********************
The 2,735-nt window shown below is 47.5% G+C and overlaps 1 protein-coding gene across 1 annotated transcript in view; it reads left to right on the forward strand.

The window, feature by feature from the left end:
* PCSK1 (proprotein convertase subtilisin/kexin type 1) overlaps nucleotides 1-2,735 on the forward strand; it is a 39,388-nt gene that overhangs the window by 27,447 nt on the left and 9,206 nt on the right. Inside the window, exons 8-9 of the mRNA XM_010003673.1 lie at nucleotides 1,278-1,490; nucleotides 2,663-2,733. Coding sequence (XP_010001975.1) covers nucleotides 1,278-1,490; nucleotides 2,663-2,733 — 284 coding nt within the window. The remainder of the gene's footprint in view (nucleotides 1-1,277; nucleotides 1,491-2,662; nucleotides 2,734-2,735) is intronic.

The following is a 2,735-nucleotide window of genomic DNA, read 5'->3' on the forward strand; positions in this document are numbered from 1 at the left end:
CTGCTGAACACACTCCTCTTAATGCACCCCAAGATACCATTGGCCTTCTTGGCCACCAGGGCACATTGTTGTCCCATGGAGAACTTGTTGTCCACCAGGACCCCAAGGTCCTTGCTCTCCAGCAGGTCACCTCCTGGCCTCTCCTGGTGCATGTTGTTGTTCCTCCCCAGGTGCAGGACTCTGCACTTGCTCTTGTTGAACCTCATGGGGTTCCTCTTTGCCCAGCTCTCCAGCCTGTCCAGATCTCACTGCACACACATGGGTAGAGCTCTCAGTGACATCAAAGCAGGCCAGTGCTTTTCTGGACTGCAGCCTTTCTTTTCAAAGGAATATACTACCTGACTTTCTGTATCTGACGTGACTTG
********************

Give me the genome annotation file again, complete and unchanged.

The 2,735-nt window shown below is 47.5% G+C and overlaps 1 protein-coding gene across 1 annotated transcript in view; it reads left to right on the forward strand.

The window, feature by feature from the left end:
* PCSK1 (proprotein convertase subtilisin/kexin type 1) overlaps nucleotides 1-2,735 on the forward strand; it is a 39,388-nt gene that overhangs the window by 27,447 nt on the left and 9,206 nt on the right. Inside the window, exons 8-9 of the mRNA XM_010003673.1 lie at nucleotides 1,278-1,490; nucleotides 2,663-2,733. Coding sequence (XP_010001975.1) covers nucleotides 1,278-1,490; nucleotides 2,663-2,733 — 284 coding nt within the window. The remainder of the gene's footprint in view (nucleotides 1-1,277; nucleotides 1,491-2,662; nucleotides 2,734-2,735) is intronic.

The following is a 2,735-nucleotide window of genomic DNA, read 5'->3' on the forward strand; positions in this document are numbered from 1 at the left end:
CTGCTGAACACACTCCTCTTAATGCACCCCAAGATACCATTGGCCTTCTTGGCCACCAGGGCACATTGTTGTCCCATGGAGAACTTGTTGTCCACCAGGACCCCAAGGTCCTTGCTCTCCAGCAGGTCACCTCCTGGCCTCTCCTGGTGCATGTTGTTGTTCCTCCCCAGGTGCAGGACTCTGCACTTGCTCTTGTTGAACCTCATGGGGTTCCTCTTTGCCCAGCTCTCCAGCCTGTCCAGATCTCACTGCACACACATGGGTAGAGCTCTCAGTGACATCAAAGCAGGCCAGTGCTTTTCTGGACTGCAGCCTTTCTTTTCAAAGGAATATACTACCTGACTTTCTGTATCTGACGTGACTTG